Ethiopian Orthodox Christians on Friday marked the two-day Meskel, the Finding of the True Cross, celebrations with various religious and cultural activities that marks the finding of the true cross, on which Christ was crucified on Good Friday.
In Ethiopia, Meskel is celebrated annually on September 27 or September 28 in a leap year commemorating the fourth-century discovery by Roman Empress Saint Helena (Queen Eleni) of the True Cross.
The eve of Meskel, September 27, is marked by the burning of a large bonfire, locally called ‘Demera’ in the Amharic language, at churches, villages as well as on household levels.
On Friday, tens of thousands of Ethiopian Orthodox Tewahedo Church faithful gathered at the Meskel Square in the Ethiopian capital Addis Ababa to colorfully celebrate Meskel with the burning of huge bonfire and procession by priests, deacons, Sunday School students with spiritual chants and songs.
The colorful and elaborate celebration at the Meskel Square in the Ethiopian capital is annually attended by archbishops, senior Ethiopian government officials, diplomats as well as tens of thousands of adherents as well as tourists.
According to church account, the bonfire and procession commemorate that Queen Eleni was directed to the True Cross through a dream in which she was told to start a bonfire and follow the smoke to where the Cross was buried.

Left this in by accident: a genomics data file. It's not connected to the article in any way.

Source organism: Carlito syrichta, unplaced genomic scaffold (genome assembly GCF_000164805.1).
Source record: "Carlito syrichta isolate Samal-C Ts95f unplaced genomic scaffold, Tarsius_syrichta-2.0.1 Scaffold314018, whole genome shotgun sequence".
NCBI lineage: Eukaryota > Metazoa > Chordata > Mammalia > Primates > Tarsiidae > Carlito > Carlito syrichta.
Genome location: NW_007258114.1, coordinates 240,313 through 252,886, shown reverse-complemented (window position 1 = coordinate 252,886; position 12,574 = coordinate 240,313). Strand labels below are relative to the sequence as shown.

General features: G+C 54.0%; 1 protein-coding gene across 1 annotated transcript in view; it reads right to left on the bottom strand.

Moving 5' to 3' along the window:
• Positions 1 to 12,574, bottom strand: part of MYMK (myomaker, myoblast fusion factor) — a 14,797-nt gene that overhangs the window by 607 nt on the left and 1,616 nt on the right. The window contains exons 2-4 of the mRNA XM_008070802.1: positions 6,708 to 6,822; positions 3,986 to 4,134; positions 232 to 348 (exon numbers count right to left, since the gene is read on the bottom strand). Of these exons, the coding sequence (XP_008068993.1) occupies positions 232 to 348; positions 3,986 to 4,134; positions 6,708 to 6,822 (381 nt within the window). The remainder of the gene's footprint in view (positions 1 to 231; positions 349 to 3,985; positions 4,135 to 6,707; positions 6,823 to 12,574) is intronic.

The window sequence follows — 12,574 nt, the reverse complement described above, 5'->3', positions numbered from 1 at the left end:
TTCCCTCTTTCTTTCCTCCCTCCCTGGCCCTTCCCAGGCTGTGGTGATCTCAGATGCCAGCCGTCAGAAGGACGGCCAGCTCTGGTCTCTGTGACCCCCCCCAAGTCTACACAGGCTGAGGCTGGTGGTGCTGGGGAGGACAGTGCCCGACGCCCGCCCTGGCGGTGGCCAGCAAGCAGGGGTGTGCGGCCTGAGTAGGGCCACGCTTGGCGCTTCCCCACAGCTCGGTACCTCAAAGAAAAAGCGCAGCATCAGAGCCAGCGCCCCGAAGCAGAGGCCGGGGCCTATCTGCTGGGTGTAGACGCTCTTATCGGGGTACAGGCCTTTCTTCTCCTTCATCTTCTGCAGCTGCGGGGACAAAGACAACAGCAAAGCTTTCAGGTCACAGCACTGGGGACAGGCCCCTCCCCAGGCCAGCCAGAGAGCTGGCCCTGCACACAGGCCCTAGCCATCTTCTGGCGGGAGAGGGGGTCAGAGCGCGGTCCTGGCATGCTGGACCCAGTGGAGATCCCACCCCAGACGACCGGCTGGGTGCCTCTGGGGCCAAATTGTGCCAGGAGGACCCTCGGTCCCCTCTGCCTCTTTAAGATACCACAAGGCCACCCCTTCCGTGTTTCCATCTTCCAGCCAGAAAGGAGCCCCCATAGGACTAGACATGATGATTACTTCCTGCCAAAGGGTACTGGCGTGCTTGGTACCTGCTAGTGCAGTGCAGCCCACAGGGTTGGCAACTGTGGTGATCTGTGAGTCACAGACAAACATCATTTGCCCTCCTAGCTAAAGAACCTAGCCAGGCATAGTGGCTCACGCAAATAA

In the early hours of Saturday, as this year’s Meskel celebration falls on a leap year, Orthodox adherents will flock to the nearby churches and make signs of cross with ashes of the bonfire burnt on the eve.
In Ethiopia, Meskel and other holidays are celebrated traditionally with unique customs, whereby people prepare special traditional foods and drinks and visit each other with exchanging of seasonal greetings.
On September 12, the East African country marked its unique New Year, or Enkutatash in the Amharic language, which falls on September 11 (or September 12 during a leap year), as per the country’s unique calendar that counts its year seven to eight years behind the Gregorian calendar. This year, Ethiopians have welcomed in 2012.
Enkutatash, the Ethiopian New Year, marks the end of the three-month rainy season when bright autumn days return to the vastly highland nation. On the eve, each household or neighbors in group light wooden torches called “Chibo” to symbolize the coming of the new season of sunshine.
Steeped in the Ethiopian Orthodox Church traditions, Enkutatash celebrations usually begin with church activities. New Year church programs start shortly after midnight the eve and last into the next morning.
The New Year brings an extended family together to attend a series of events, including slaughtering of cattle, either a sheep, goat or cow, depending on a household’s financial condition. Often, a community or a village will pool money to slaughter a cow, while each household can choose to slaughter a less expensive sheep. Enditem